Sometimes my parish priest starts mass by asking us to look around and introduce ourselves to one or two people we don’t know. The exchanges that follow are awkward and brief—a little forced, like when you went to the family reunion as a kid and your mom made you kiss some old auntie you’d never seen before.
But someone has to help us get to know one another. We aren’t doing a great job of it on our own. I’ve been to a few churches like this now, where people hurry out the door as soon as the last song ends, where the people you see every Sunday remain strangers.
The tavern at ten
It’s nice to have real friends at church. I used to have some—friends whose homes I visited, who brought me flowers when I was in the hospital, who came to my wedding.
That was back in my wild university days, when I was a devoted fan of the St. Joseph’s College chapel ten p.m. mass. At St. Joe’s the people I saw every Sunday, even when they weren’t personal friends of mine, were never strangers.
Mass had that neighborhood bar feeling, or like that neighborhood bar on TV anyway, Cheers, “where everybody knows your name.” It was kind of like that—a building full of people who made for wonderful companions on the journey.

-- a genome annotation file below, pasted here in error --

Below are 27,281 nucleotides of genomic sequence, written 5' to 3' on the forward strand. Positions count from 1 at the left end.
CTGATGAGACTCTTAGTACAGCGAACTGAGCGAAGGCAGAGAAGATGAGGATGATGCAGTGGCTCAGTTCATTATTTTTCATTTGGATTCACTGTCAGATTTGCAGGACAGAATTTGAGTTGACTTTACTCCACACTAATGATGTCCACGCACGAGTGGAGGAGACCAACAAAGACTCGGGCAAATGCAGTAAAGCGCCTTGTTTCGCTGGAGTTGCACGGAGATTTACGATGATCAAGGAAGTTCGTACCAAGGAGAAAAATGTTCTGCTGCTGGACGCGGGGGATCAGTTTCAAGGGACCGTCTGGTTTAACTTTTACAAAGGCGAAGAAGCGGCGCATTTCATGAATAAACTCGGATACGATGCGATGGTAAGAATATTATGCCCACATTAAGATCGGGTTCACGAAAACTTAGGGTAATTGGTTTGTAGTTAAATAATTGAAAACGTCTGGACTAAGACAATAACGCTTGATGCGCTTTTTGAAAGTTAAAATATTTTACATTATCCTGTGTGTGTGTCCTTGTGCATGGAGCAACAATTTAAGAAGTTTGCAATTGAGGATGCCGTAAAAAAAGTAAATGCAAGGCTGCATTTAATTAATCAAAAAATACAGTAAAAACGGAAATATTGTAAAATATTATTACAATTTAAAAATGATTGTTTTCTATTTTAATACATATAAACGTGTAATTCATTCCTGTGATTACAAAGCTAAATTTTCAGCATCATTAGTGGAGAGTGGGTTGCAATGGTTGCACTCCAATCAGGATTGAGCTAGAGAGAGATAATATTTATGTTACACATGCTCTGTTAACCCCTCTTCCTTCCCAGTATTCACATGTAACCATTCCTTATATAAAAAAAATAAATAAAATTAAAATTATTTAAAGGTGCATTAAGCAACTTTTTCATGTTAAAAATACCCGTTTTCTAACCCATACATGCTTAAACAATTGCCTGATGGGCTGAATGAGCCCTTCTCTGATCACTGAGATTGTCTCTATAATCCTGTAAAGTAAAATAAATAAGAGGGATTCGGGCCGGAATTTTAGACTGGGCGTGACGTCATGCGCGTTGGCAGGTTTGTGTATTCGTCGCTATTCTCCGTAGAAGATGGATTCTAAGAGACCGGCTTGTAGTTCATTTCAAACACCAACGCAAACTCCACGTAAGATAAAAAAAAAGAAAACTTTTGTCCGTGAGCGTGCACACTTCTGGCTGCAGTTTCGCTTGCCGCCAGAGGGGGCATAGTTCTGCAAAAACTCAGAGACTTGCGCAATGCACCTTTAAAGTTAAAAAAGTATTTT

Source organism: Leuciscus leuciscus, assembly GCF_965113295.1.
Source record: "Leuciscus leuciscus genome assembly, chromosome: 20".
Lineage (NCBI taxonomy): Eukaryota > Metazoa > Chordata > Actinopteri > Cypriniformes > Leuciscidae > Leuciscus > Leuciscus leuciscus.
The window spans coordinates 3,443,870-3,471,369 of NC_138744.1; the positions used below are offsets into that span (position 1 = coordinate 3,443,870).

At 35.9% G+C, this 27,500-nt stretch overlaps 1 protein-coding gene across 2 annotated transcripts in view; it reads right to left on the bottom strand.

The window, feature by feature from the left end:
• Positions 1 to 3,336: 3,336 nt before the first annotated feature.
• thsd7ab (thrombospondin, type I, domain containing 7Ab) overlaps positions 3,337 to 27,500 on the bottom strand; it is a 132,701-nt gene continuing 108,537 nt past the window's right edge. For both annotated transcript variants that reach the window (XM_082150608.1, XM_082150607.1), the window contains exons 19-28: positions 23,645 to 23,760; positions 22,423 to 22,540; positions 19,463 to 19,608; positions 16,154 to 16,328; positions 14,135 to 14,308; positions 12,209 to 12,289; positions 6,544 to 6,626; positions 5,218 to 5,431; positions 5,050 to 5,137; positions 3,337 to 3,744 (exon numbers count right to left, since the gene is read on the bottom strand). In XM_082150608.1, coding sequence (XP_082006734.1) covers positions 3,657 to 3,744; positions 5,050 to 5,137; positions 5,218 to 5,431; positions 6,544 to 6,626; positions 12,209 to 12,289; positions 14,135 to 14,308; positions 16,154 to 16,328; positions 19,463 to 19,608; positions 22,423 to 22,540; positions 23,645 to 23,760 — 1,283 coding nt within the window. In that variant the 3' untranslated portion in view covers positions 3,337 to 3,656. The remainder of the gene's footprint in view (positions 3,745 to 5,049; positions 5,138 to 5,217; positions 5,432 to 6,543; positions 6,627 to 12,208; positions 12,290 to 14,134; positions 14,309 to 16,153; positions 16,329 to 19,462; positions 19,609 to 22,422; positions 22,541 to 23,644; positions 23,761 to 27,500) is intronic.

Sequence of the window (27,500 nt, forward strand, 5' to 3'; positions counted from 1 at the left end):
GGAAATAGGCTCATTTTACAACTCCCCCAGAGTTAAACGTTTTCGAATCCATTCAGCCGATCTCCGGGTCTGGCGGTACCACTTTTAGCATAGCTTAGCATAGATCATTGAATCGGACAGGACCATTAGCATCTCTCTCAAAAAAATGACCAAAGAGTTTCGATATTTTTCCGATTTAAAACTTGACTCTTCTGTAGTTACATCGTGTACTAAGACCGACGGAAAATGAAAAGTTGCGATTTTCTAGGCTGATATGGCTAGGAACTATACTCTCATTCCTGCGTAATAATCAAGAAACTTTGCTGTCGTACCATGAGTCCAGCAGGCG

At St. Joe’s I learned what a treasure good spiritual companions are. The ten p.m. mass kept me going through the worst of my life as a student. I always looked forward to the pewlessness, the enthusiastic, genuinely joyful choir, the priests who stepped into the midst of us to deliver homilies that I actually listened to, and who often came along with us to Tim Hortons for donuts afterwards.
At St. Joe’s, most of the people who sat on the floor around me were students, away from home, most of us happily discovering together that being Catholic really was a good thing.
The cushiony pews of home
Those magical St. Joe’s days were fleeting, of course. I met my husband there, got married there, had my first baby baptized there. After that we moved across the city and started attending a church close to our new home. It was freshly built, massive, filled with cushiony pews and young families.
We saw the same nice people week after week but never came to know anyone by name. Another move has taken us to another church, and I don’t want the same thing to happen.
Spotting Father from the bleachers
At St. Joe’s I learned how spiritually sustaining a strong sense of church community can be. But St. Joe’s was a unique place. The community feeling doesn’t come so easily in parishes with bigger, more diverse congregations, where pews are mandatory and choirs take themselves too seriously, and you can’t even see the priest from your place way in the back.
It’s not like I can’t make friends, though, or feel a bond with my newest companions on the journey. It will just take more effort, choosing to remember the names of the strangers around me, not making a beeline for the exit every Sunday.
And I feel a responsibility to do it, now that I know what I’m missing.